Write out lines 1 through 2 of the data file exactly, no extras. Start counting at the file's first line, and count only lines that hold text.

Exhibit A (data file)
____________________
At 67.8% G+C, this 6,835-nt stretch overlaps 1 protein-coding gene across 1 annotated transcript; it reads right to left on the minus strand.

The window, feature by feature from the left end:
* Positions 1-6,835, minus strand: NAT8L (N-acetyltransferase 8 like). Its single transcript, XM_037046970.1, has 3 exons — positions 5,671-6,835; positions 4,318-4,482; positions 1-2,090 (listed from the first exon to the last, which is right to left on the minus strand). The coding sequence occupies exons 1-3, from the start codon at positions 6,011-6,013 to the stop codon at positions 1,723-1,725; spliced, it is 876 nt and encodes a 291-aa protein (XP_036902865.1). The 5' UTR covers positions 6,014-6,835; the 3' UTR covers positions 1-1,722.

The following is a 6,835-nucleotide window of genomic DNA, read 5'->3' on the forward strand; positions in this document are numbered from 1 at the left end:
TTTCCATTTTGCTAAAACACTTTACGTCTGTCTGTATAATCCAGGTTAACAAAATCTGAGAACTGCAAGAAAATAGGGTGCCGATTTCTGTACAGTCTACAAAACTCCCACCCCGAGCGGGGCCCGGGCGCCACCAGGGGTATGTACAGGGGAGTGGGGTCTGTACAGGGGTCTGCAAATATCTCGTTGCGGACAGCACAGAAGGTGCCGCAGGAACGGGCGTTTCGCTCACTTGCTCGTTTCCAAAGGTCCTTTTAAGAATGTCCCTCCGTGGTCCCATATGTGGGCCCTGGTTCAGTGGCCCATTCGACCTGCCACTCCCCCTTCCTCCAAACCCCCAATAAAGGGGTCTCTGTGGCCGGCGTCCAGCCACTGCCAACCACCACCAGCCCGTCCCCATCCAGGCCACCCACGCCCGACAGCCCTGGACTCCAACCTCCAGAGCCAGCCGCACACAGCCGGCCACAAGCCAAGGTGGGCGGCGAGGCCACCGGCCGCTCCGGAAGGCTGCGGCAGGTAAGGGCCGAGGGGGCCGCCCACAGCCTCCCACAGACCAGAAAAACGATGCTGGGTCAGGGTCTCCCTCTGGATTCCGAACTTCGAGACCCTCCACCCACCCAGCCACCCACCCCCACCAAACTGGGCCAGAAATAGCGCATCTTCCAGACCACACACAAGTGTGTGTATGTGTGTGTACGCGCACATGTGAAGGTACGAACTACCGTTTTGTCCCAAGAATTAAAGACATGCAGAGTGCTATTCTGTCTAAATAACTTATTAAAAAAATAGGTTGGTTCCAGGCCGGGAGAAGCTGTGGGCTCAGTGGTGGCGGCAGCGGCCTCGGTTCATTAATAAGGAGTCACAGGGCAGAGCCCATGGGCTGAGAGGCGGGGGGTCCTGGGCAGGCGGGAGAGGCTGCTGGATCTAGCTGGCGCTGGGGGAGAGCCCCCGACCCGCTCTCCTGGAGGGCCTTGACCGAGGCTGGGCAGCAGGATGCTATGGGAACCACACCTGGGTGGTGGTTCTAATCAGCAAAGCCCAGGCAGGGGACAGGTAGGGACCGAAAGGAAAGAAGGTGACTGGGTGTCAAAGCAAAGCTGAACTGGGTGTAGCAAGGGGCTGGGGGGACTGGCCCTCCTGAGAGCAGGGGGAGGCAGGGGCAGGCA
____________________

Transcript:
At 67.8% G+C, this 6,835-nt stretch overlaps 1 protein-coding gene across 1 annotated transcript; it reads right to left on the minus strand.

The window, feature by feature from the left end: